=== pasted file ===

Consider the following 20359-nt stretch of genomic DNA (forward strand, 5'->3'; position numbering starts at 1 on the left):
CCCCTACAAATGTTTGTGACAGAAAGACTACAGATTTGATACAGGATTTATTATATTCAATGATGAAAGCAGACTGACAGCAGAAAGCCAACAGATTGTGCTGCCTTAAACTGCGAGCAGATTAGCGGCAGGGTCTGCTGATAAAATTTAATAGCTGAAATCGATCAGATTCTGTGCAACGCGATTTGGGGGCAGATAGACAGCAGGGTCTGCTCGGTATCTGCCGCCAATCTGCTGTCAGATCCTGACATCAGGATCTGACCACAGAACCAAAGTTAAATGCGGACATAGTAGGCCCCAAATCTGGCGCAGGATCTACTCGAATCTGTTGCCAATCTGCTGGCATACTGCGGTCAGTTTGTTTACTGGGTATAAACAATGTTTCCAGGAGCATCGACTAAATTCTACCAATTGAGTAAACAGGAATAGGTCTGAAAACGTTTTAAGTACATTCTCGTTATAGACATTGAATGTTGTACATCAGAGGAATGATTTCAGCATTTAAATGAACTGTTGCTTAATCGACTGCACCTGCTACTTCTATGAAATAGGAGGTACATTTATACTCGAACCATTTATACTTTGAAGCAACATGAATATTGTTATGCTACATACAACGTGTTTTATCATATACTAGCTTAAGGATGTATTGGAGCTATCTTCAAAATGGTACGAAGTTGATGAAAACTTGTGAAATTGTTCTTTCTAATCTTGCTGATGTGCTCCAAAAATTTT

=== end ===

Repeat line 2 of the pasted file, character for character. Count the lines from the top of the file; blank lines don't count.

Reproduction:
CCCCTACAAATGTTTGTGACAGAAAGACTACAGATTTGATACAGGATTTATTATATTCAATGATGAAAGCAGACTGACAGCAGAAAGCCAACAGATTGTGCTGCCTTAAACTGCGAGCAGATTAGCGGCAGGGTCTGCTGATAAAATTTAATAGCTGAAATCGATCAGATTCTGTGCAACGCGATTTGGGGGCAGATAGACAGCAGGGTCTGCTCGGTATCTGCCGCCAATCTGCTGTCAGATCCTGACATCAGGATCTGACCACAGAACCAAAGTTAAATGCGGACATAGTAGGCCCCAAATCTGGCGCAGGATCTACTCGAATCTGTTGCCAATCTGCTGGCATACTGCGGTCAGTTTGTTTACTGGGTATAAACAATGTTTCCAGGAGCATCGACTAAATTCTACCAATTGAGTAAACAGGAATAGGTCTGAAAACGTTTTAAGTACATTCTCGTTATAGACATTGAATGTTGTACATCAGAGGAATGATTTCAGCATTTAAATGAACTGTTGCTTAATCGACTGCACCTGCTACTTCTATGAAATAGGAGGTACATTTATACTCGAACCATTTATACTTTGAAGCAACATGAATATTGTTATGCTACATACAACGTGTTTTATCATATACTAGCTTAAGGATGTATTGGAGCTATCTTCAAAATGGTACGAAGTTGATGAAAACTTGTGAAATTGTTCTTTCTAATCTTGCTGATGTGCTCCAAAAATTTT